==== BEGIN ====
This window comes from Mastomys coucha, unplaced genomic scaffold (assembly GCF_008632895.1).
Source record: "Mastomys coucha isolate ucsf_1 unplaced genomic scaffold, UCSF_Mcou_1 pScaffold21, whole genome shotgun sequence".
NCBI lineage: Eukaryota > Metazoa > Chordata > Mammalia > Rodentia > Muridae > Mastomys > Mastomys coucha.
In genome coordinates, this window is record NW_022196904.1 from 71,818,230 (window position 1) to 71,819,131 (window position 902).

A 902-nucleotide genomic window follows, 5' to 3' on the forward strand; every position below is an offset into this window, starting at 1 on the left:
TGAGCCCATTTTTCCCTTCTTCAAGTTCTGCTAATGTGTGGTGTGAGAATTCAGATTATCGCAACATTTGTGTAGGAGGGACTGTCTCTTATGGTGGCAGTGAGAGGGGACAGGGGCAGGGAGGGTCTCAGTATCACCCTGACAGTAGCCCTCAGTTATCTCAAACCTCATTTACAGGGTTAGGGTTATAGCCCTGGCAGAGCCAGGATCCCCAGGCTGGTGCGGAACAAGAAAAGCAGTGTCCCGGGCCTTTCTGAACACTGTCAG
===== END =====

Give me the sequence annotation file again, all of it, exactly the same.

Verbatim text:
This window comes from Mastomys coucha, unplaced genomic scaffold (assembly GCF_008632895.1).
Source record: "Mastomys coucha isolate ucsf_1 unplaced genomic scaffold, UCSF_Mcou_1 pScaffold21, whole genome shotgun sequence".
NCBI lineage: Eukaryota > Metazoa > Chordata > Mammalia > Rodentia > Muridae > Mastomys > Mastomys coucha.
In genome coordinates, this window is record NW_022196904.1 from 71,818,230 (window position 1) to 71,819,131 (window position 902).

A 902-nucleotide genomic window follows, 5' to 3' on the forward strand; every position below is an offset into this window, starting at 1 on the left:
TGAGCCCATTTTTCCCTTCTTCAAGTTCTGCTAATGTGTGGTGTGAGAATTCAGATTATCGCAACATTTGTGTAGGAGGGACTGTCTCTTATGGTGGCAGTGAGAGGGGACAGGGGCAGGGAGGGTCTCAGTATCACCCTGACAGTAGCCCTCAGTTATCTCAAACCTCATTTACAGGGTTAGGGTTATAGCCCTGGCAGAGCCAGGATCCCCAGGCTGGTGCGGAACAAGAAAAGCAGTGTCCCGGGCCTTTCTGAACACTGTCAG